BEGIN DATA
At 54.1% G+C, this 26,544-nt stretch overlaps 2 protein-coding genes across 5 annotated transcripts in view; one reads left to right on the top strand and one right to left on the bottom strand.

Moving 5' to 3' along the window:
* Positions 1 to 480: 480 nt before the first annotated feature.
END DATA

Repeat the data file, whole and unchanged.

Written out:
At 54.1% G+C, this 26,544-nt stretch overlaps 2 protein-coding genes across 5 annotated transcripts in view; one reads left to right on the top strand and one right to left on the bottom strand.

Moving 5' to 3' along the window:
* Positions 1 to 480: 480 nt before the first annotated feature.